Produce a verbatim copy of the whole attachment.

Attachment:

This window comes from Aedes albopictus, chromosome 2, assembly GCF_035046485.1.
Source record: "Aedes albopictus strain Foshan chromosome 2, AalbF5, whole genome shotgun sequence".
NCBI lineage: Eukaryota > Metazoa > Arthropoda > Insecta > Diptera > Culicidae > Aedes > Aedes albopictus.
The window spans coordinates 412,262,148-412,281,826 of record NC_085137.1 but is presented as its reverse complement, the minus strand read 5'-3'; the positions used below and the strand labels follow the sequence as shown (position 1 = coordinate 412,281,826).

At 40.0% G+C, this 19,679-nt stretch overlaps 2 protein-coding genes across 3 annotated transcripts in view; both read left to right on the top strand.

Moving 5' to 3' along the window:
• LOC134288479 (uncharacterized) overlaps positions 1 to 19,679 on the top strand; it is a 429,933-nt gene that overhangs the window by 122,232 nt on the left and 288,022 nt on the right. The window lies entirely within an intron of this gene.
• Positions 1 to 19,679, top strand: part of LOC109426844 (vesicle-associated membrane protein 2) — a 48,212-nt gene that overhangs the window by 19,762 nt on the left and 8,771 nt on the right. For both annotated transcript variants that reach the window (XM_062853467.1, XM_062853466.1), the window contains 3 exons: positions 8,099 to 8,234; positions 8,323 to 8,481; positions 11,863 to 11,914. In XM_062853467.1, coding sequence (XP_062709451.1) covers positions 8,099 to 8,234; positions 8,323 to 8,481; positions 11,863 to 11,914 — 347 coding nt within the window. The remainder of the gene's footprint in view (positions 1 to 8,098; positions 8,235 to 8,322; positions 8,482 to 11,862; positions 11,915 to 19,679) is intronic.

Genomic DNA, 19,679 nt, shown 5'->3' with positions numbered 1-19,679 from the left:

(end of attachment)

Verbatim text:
This window comes from Aedes albopictus, chromosome 2, assembly GCF_035046485.1.
Source record: "Aedes albopictus strain Foshan chromosome 2, AalbF5, whole genome shotgun sequence".
NCBI lineage: Eukaryota > Metazoa > Arthropoda > Insecta > Diptera > Culicidae > Aedes > Aedes albopictus.
The window spans coordinates 412,262,148-412,281,826 of record NC_085137.1 but is presented as its reverse complement, the minus strand read 5'-3'; the positions used below and the strand labels follow the sequence as shown (position 1 = coordinate 412,281,826).

At 40.0% G+C, this 19,679-nt stretch overlaps 2 protein-coding genes across 3 annotated transcripts in view; both read left to right on the top strand.

Moving 5' to 3' along the window:
• LOC134288479 (uncharacterized) overlaps positions 1 to 19,679 on the top strand; it is a 429,933-nt gene that overhangs the window by 122,232 nt on the left and 288,022 nt on the right. The window lies entirely within an intron of this gene.
• Positions 1 to 19,679, top strand: part of LOC109426844 (vesicle-associated membrane protein 2) — a 48,212-nt gene that overhangs the window by 19,762 nt on the left and 8,771 nt on the right. For both annotated transcript variants that reach the window (XM_062853467.1, XM_062853466.1), the window contains 3 exons: positions 8,099 to 8,234; positions 8,323 to 8,481; positions 11,863 to 11,914. In XM_062853467.1, coding sequence (XP_062709451.1) covers positions 8,099 to 8,234; positions 8,323 to 8,481; positions 11,863 to 11,914 — 347 coding nt within the window. The remainder of the gene's footprint in view (positions 1 to 8,098; positions 8,235 to 8,322; positions 8,482 to 11,862; positions 11,915 to 19,679) is intronic.

Genomic DNA, 19,679 nt, shown 5'->3' with positions numbered 1-19,679 from the left: